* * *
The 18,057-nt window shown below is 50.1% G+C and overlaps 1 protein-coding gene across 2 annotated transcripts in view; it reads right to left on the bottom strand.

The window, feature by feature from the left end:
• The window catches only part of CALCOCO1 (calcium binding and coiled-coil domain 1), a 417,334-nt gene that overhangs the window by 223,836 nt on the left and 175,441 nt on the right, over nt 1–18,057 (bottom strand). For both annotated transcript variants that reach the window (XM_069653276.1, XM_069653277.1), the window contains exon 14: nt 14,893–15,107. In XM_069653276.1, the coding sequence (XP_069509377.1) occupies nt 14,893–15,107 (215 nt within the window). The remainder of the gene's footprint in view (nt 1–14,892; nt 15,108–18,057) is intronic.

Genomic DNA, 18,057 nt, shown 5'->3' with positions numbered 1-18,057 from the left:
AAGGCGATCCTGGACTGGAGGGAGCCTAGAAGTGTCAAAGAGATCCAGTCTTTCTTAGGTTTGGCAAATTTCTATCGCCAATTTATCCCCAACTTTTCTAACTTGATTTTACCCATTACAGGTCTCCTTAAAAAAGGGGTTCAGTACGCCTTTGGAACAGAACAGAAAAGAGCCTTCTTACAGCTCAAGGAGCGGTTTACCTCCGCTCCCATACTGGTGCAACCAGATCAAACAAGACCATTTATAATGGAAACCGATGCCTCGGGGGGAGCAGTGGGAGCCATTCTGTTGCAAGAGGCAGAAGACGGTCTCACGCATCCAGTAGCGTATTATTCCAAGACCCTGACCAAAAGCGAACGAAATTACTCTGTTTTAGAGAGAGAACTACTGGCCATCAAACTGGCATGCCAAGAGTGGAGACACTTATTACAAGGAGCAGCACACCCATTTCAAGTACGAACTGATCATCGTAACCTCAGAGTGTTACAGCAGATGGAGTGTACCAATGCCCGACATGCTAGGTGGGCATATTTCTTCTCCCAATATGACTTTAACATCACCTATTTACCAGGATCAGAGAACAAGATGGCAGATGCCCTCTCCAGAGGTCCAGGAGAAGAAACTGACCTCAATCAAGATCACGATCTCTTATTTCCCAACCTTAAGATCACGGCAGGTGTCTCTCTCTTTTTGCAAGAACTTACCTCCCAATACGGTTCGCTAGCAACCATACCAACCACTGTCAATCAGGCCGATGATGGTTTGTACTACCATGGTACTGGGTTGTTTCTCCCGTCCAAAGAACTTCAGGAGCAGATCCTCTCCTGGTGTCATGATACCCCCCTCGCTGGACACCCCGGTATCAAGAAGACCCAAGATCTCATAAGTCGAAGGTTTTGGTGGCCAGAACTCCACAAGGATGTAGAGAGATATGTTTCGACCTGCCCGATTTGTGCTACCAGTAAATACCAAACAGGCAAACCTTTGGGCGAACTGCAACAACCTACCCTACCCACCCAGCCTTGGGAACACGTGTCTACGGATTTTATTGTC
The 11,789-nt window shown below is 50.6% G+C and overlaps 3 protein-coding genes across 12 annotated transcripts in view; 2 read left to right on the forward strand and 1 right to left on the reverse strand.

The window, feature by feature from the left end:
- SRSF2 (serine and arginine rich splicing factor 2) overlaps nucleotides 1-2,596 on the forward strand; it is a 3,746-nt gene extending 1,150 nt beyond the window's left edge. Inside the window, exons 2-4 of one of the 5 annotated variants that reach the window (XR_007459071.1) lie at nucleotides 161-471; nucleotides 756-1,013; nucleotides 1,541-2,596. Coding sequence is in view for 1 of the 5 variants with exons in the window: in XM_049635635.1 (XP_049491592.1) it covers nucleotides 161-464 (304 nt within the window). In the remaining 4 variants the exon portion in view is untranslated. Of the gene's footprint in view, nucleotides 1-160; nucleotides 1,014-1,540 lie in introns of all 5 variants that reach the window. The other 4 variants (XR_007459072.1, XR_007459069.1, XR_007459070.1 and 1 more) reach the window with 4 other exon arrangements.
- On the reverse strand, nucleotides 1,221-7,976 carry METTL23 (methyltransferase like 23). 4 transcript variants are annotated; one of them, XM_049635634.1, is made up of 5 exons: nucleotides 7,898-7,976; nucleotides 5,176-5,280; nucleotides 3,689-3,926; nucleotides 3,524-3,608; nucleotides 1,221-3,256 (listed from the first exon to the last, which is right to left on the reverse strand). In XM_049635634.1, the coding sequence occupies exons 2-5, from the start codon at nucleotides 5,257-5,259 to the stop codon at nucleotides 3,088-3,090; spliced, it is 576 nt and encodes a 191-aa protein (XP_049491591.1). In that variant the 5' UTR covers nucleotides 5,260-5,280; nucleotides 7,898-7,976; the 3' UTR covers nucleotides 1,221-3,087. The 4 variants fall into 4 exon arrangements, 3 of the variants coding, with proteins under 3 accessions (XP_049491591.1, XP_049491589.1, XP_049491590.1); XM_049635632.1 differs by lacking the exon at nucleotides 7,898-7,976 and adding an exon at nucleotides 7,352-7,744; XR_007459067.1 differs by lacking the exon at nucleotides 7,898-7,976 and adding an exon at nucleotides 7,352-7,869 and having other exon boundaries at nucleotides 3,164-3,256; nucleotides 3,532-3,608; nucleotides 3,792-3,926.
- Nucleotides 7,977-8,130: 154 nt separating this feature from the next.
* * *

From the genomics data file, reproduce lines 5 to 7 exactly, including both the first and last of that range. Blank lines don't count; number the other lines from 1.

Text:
AAGGCGATCCTGGACTGGAGGGAGCCTAGAAGTGTCAAAGAGATCCAGTCTTTCTTAGGTTTGGCAAATTTCTATCGCCAATTTATCCCCAACTTTTCTAACTTGATTTTACCCATTACAGGTCTCCTTAAAAAAGGGGTTCAGTACGCCTTTGGAACAGAACAGAAAAGAGCCTTCTTACAGCTCAAGGAGCGGTTTACCTCCGCTCCCATACTGGTGCAACCAGATCAAACAAGACCATTTATAATGGAAACCGATGCCTCGGGGGGAGCAGTGGGAGCCATTCTGTTGCAAGAGGCAGAAGACGGTCTCACGCATCCAGTAGCGTATTATTCCAAGACCCTGACCAAAAGCGAACGAAATTACTCTGTTTTAGAGAGAGAACTACTGGCCATCAAACTGGCATGCCAAGAGTGGAGACACTTATTACAAGGAGCAGCACACCCATTTCAAGTACGAACTGATCATCGTAACCTCAGAGTGTTACAGCAGATGGAGTGTACCAATGCCCGACATGCTAGGTGGGCATATTTCTTCTCCCAATATGACTTTAACATCACCTATTTACCAGGATCAGAGAACAAGATGGCAGATGCCCTCTCCAGAGGTCCAGGAGAAGAAACTGACCTCAATCAAGATCACGATCTCTTATTTCCCAACCTTAAGATCACGGCAGGTGTCTCTCTCTTTTTGCAAGAACTTACCTCCCAATACGGTTCGCTAGCAACCATACCAACCACTGTCAATCAGGCCGATGATGGTTTGTACTACCATGGTACTGGGTTGTTTCTCCCGTCCAAAGAACTTCAGGAGCAGATCCTCTCCTGGTGTCATGATACCCCCCTCGCTGGACACCCCGGTATCAAGAAGACCCAAGATCTCATAAGTCGAAGGTTTTGGTGGCCAGAACTCCACAAGGATGTAGAGAGATATGTTTCGACCTGCCCGATTTGTGCTACCAGTAAATACCAAACAGGCAAACCTTTGGGCGAACTGCAACAACCTACCCTACCCACCCAGCCTTGGGAACACGTGTCTACGGATTTTATTGTC
The 11,789-nt window shown below is 50.6% G+C and overlaps 3 protein-coding genes across 12 annotated transcripts in view; 2 read left to right on the forward strand and 1 right to left on the reverse strand.

The window, feature by feature from the left end: